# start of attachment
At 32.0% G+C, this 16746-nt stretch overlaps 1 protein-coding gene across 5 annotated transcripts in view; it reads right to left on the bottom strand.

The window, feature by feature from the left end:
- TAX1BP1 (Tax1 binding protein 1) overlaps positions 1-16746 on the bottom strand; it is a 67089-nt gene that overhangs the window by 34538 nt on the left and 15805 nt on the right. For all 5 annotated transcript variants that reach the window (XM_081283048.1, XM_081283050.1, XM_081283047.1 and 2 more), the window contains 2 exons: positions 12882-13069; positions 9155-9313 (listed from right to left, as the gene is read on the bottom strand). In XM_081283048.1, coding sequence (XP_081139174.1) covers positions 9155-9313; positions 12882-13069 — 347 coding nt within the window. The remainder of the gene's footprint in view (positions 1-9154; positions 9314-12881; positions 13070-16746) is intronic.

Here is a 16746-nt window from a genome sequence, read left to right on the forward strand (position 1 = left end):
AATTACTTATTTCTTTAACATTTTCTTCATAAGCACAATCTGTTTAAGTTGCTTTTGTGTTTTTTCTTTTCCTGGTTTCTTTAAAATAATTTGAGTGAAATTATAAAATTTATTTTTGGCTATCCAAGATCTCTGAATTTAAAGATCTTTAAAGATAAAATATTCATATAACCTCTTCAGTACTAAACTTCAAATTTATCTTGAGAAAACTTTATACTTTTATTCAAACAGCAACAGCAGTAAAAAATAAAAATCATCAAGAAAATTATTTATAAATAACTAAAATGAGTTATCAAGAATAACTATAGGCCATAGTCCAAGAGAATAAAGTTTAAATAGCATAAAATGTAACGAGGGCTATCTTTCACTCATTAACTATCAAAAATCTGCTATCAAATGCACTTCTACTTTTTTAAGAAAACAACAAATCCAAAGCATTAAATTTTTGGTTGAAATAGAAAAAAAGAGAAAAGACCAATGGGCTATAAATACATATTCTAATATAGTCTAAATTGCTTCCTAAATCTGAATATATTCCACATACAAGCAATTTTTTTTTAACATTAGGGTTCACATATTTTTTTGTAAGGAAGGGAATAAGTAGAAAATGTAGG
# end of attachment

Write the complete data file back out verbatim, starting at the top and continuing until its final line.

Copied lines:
At 32.0% G+C, this 16746-nt stretch overlaps 1 protein-coding gene across 5 annotated transcripts in view; it reads right to left on the bottom strand.

The window, feature by feature from the left end:
- TAX1BP1 (Tax1 binding protein 1) overlaps positions 1-16746 on the bottom strand; it is a 67089-nt gene that overhangs the window by 34538 nt on the left and 15805 nt on the right. For all 5 annotated transcript variants that reach the window (XM_081283048.1, XM_081283050.1, XM_081283047.1 and 2 more), the window contains 2 exons: positions 12882-13069; positions 9155-9313 (listed from right to left, as the gene is read on the bottom strand). In XM_081283048.1, coding sequence (XP_081139174.1) covers positions 9155-9313; positions 12882-13069 — 347 coding nt within the window. The remainder of the gene's footprint in view (positions 1-9154; positions 9314-12881; positions 13070-16746) is intronic.

Here is a 16746-nt window from a genome sequence, read left to right on the forward strand (position 1 = left end):
AATTACTTATTTCTTTAACATTTTCTTCATAAGCACAATCTGTTTAAGTTGCTTTTGTGTTTTTTCTTTTCCTGGTTTCTTTAAAATAATTTGAGTGAAATTATAAAATTTATTTTTGGCTATCCAAGATCTCTGAATTTAAAGATCTTTAAAGATAAAATATTCATATAACCTCTTCAGTACTAAACTTCAAATTTATCTTGAGAAAACTTTATACTTTTATTCAAACAGCAACAGCAGTAAAAAATAAAAATCATCAAGAAAATTATTTATAAATAACTAAAATGAGTTATCAAGAATAACTATAGGCCATAGTCCAAGAGAATAAAGTTTAAATAGCATAAAATGTAACGAGGGCTATCTTTCACTCATTAACTATCAAAAATCTGCTATCAAATGCACTTCTACTTTTTTAAGAAAACAACAAATCCAAAGCATTAAATTTTTGGTTGAAATAGAAAAAAAGAGAAAAGACCAATGGGCTATAAATACATATTCTAATATAGTCTAAATTGCTTCCTAAATCTGAATATATTCCACATACAAGCAATTTTTTTTTAACATTAGGGTTCACATATTTTTTTGTAAGGAAGGGAATAAGTAGAAAATGTAGG